In Colorado, we have a law that applies to most of the new developments that do have HOAs, HOA assessments, and the very restrictive CC&Rs. The law states that the CC&Rs can be changed by a majority vote of the homeowners. This is good news—bad news. The CC&Rs may not mention antennas and if a Ham were to put one up, it is possible that the CC&Rs could be changed to prohibit it. I do not know if a claim that the antenna was there first would win but my guess is that it would not. I expect to see similar laws in other states as the CC&Rs become outdated.

Although it might happen, I have never seen where an individual house gets torn down; a new house gets built; and suddenly there are CC&Rs where there were none before. CC&Rs are normally put in place by developers who buy large pieces of land and then build multiple houses. The developers like them because it takes months and even years to build all of the houses and they can control EVERYTHING until the last house is sold. Local governments like them because the HOAs take over enforcement of what previously was the responsibility of the local government such as height of grass, snow removal, etc. The HOAs also do things like putting in tennis courts, swimming pools, etc. and therefore the local government does not provide these services.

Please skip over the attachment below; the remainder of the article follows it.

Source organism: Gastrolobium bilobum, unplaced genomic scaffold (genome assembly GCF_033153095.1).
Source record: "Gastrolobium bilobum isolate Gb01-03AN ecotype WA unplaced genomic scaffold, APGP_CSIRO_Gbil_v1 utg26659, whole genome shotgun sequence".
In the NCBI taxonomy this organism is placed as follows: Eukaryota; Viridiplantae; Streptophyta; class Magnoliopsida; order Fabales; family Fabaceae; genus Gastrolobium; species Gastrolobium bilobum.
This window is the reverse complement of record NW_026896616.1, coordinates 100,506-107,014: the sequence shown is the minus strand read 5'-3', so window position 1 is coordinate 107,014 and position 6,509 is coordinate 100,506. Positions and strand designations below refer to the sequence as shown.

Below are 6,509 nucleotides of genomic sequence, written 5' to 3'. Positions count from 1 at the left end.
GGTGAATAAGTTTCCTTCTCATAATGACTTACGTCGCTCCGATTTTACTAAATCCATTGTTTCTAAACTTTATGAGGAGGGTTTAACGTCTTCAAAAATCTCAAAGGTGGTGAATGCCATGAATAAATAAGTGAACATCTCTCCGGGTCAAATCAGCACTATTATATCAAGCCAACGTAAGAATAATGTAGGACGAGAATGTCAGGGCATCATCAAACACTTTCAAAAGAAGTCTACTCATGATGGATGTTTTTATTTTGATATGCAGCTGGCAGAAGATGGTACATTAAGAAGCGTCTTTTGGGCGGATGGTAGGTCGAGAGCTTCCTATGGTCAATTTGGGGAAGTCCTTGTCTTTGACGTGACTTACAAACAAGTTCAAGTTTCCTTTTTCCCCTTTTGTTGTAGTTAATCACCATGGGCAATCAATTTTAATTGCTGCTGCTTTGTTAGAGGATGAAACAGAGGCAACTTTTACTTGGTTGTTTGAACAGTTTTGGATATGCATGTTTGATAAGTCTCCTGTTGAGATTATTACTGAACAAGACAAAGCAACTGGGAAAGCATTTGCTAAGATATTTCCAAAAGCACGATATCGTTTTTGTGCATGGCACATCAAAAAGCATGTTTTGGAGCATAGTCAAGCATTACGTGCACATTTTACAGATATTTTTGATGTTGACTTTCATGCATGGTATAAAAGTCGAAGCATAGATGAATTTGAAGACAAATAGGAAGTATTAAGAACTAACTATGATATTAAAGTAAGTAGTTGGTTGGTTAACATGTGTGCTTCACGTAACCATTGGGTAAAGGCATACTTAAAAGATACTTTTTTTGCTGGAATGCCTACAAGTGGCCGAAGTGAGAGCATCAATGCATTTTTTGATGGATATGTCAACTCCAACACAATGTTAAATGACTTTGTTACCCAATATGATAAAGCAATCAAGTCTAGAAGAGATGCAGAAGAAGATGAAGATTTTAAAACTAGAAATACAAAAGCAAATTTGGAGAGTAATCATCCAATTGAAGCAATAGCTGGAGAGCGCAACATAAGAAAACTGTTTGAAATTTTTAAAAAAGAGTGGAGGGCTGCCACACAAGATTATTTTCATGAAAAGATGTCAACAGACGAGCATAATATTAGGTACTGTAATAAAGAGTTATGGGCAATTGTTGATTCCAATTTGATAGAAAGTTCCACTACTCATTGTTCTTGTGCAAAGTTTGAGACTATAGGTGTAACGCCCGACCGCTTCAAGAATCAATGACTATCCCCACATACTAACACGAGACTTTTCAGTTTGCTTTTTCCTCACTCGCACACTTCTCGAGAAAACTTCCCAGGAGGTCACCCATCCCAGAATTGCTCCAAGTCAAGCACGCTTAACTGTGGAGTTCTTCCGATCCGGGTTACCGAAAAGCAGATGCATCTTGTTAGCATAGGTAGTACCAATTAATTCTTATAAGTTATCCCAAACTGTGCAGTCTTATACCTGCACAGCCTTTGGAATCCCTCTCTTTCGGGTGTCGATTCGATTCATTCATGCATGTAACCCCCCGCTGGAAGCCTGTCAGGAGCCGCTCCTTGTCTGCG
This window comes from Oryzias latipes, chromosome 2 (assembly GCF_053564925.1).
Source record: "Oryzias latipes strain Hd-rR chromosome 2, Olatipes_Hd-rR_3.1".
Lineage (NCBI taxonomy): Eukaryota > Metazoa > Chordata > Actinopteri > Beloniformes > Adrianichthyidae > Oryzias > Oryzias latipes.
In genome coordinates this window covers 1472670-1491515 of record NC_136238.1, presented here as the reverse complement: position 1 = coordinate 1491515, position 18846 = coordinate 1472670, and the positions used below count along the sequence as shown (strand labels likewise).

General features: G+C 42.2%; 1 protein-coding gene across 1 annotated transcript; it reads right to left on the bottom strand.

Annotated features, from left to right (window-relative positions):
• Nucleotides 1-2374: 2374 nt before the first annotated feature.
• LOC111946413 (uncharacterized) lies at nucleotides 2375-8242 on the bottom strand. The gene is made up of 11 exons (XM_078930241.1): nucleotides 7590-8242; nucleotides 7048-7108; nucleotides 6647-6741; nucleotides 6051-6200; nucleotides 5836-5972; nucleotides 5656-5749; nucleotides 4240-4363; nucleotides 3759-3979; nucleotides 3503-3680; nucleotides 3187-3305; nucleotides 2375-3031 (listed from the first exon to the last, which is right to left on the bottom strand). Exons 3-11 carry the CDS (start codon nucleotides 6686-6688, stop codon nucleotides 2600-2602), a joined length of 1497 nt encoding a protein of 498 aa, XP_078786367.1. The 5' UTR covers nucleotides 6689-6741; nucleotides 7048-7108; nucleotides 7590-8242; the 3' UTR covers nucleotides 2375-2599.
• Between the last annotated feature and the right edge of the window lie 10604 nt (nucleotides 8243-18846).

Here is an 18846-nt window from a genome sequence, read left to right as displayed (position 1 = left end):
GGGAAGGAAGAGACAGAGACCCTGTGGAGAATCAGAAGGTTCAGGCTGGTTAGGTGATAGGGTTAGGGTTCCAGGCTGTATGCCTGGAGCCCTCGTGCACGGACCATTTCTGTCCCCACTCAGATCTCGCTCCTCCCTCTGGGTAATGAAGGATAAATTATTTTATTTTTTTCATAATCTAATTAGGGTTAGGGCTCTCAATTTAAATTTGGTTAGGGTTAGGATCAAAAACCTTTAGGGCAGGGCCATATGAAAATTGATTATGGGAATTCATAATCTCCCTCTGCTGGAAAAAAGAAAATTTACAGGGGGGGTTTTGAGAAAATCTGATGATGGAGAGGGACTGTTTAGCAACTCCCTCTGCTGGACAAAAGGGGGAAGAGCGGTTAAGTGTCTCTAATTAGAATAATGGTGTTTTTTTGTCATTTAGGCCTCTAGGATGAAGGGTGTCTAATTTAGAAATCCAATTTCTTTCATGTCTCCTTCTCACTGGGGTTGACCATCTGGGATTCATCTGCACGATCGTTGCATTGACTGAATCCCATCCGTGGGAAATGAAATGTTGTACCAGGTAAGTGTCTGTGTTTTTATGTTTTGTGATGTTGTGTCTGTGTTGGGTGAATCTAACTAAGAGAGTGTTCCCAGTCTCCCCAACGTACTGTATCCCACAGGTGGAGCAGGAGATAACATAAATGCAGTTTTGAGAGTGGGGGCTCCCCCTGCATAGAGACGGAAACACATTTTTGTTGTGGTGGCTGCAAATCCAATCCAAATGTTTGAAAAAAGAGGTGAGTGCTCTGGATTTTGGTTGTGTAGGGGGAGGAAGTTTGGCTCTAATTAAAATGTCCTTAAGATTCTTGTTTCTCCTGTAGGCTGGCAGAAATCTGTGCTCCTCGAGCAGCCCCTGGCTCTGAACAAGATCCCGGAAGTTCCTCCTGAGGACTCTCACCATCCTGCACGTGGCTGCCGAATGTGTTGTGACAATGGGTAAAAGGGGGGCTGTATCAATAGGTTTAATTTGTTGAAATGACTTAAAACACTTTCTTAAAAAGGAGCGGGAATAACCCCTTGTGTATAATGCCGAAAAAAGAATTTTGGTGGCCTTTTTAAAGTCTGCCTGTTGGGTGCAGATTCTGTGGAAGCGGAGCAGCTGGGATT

Good Luck on your first home!

Robert, W0MT
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WB2WIK
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« Reply #2 on: January 27, 2006, 10:21:29 AM »

Buy the covenant-free home and be happy with it.

I wouldn't worry about 50-100 years down the road.

Ham radio may cease to exist for a variety of reasons, CC&Rs being only one of them.  "Lack of interest" in this internet, text messaging, Blackberry era might be a bigger one.  Our grandkids might have Bluetooth-like devices implanted in their molars to allow them to communicate anywhere in the world by just saying the words.  Who knows?